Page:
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Discussion Starter #1
Website has had an out of stock for a while and was wondering when they would be back.
Sold some stuff over the weekend and now have the funds. :laugh:

As much as i would like the Cascade 42"ers, just don't think a 1025R can use their potential.
No sense in adding more weight either.
 

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I actually thought about getting the 36" tines myself until I read on here that they're a little hard to see out in front of you.
 

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Discussion Starter #3
Which set did you go with?
I also see you have a 2 series. Could that be an issue with sight of 36" tines?
 

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Which set did you go with?
I also see you have a 2 series. Could that be an issue with sight of 36" tines?
I got the 3" x 42". I haven't used them yet. Maybe folks with the 1 series may be able to see better up front. :unknown:
 

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Hey guys,

I don't think there is a whole lot of difference in visibility with the 36 vs 42. The 6" difference in length is reduced to about 2.5" from the view angle from the tractor seat. One person who is 6'2" might be able to see the tips of one length better than someone else who is 5'6" and vice versa.

Besides, there's a trick to setting the tips for entering a pallet.

1- Stop movement of the tractor.
2- With the forks lifted up about a foot or more, dump/curl the tips of the forks downward slightly, about 10-20 degrees below level.
3- Notch the loader into float so that the tips contact the ground.
4- With the loader still in float, curl the loader until the fork tines settle flat onto the ground. Usually you'll hear them clank down or else you'll see the tops of the shanks shimmy a little bit because they won't have any load on them. Once that happens, immediately stop curling/return the joystick back to neutral.
5- Nudge the joystick again slightly to curl the tips up an inch or two. A little practice will give you a good feel for this.
6- Proceed into the pallet.

Once you do this a few times, you'll be able to do it fairly automatically. Just be sure to always enter the pallet very slowly in case the tips need a little more adjustment.

Remember, once the tips enter the pallet, you won't be able to see them anymore anyway. At that point you have to go by feel.

FWIW, the 36" are a great all around sized tine, especially for the 1 series and even the 2 series machines. They will lift pallets just as well as the 42's.
 

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Hey guys,

I don't think there is a whole lot of difference in visibility with the 36 vs 42. The 6" difference in length is reduced to about 2.5" from the view angle from the tractor seat. One person who is 6'2" might be able to see the tips of one length better than someone else who is 5'6" and vice versa.

Besides, there's a trick to setting the tips for entering a pallet.

1- Stop movement of the tractor.
2- With the forks lifted up about a foot or more, dump/curl the tips of the forks downward slightly, about 10-20 degrees below level.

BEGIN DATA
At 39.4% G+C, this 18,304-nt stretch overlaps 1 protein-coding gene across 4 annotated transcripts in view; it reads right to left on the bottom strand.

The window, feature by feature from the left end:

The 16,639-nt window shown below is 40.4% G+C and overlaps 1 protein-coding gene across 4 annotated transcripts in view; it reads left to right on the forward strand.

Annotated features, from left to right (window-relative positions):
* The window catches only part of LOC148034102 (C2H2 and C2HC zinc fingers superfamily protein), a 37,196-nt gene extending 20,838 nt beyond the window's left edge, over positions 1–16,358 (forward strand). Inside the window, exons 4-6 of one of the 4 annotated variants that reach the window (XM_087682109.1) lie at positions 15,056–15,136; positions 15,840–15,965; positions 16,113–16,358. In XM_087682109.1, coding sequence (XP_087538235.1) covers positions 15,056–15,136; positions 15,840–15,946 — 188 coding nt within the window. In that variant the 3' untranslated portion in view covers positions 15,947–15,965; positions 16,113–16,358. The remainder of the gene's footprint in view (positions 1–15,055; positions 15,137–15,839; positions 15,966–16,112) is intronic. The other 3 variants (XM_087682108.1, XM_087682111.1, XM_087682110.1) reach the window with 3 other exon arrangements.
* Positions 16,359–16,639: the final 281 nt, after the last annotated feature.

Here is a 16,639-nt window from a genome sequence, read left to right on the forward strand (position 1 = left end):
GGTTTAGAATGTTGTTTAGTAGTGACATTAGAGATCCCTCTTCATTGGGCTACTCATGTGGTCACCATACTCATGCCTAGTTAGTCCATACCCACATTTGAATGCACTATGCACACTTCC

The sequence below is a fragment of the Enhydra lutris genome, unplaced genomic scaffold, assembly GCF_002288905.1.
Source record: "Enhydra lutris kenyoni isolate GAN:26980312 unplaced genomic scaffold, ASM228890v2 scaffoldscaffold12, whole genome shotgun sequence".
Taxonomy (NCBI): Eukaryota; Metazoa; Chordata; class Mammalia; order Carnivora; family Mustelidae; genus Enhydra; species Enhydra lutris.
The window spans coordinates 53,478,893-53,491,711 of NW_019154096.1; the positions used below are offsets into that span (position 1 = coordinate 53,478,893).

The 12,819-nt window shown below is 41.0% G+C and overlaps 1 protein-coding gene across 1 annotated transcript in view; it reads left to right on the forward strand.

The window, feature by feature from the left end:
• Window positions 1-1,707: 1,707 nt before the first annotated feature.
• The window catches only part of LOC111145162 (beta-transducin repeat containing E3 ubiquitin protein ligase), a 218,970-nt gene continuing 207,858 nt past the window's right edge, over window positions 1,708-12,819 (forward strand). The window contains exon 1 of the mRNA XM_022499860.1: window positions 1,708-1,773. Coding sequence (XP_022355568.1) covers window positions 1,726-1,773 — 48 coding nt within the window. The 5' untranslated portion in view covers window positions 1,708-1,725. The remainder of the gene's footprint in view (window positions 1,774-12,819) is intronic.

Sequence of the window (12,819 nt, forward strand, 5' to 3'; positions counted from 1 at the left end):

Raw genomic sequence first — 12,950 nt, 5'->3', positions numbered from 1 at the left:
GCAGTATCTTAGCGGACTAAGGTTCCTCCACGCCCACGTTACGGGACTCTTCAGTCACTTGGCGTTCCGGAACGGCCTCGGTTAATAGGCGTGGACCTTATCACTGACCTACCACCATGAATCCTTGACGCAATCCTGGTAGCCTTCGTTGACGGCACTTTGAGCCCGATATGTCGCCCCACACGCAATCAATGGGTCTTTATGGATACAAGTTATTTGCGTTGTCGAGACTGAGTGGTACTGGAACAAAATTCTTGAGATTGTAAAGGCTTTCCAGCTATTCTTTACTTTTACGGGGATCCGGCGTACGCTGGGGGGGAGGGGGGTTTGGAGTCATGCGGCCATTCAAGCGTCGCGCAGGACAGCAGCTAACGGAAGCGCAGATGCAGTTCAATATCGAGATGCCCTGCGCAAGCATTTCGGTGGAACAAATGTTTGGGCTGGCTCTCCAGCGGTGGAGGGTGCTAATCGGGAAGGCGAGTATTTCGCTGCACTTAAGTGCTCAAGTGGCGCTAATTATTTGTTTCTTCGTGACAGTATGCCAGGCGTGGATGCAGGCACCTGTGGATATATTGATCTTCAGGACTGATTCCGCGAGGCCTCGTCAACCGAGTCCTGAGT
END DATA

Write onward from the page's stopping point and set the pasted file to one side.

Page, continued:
3- Notch the loader into float so that the tips contact the ground.
4- With the loader still in float, curl the loader until the fork tines settle flat onto the ground. Usually you'll hear them clank down or else you'll see the tops of the shanks shimmy a little bit because they won't have any load on them. Once that happens, immediately stop curling/return the joystick back to neutral.
5- Nudge the joystick again slightly to curl the tips up an inch or two. A little practice will give you a good feel for this.
6- Proceed into the pallet.

Once you do this a few times, you'll be able to do it fairly automatically. Just be sure to always enter the pallet very slowly in case the tips need a little more adjustment.

Remember, once the tips enter the pallet, you won't be able to see them anymore anyway. At that point you have to go by feel.

FWIW, the 36" are a great all around sized tine, especially for the 1 series and even the 2 series machines. They will lift pallets just as well as the 42's.

Great info!

Very relevant when handling pallets on concrete or pavement. My problem is I typically don't have either of those anywhere around when I'm forking pallets. Working on grass and gravel requires a bit of a sixth sense when it comes to what the fork tips are doing.

In either case, I can't imagine tractor life without my Artillian forks.
 

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Great info!

Very relevant when handling pallets on concrete or pavement. My problem is I typically don't have either of those anywhere around when I'm forking pallets. Working on grass and gravel requires a bit of a sixth sense when it comes to what the fork tips are doing.

In either case, I can't imagine tractor life without my Artillian forks.
Try curling a little faster to get the forks to make a little noise. However, if the pallet and tractor are out of plane, yes, all bets are off no matter how much you swear at it. At that point you just have to take it slow.
 
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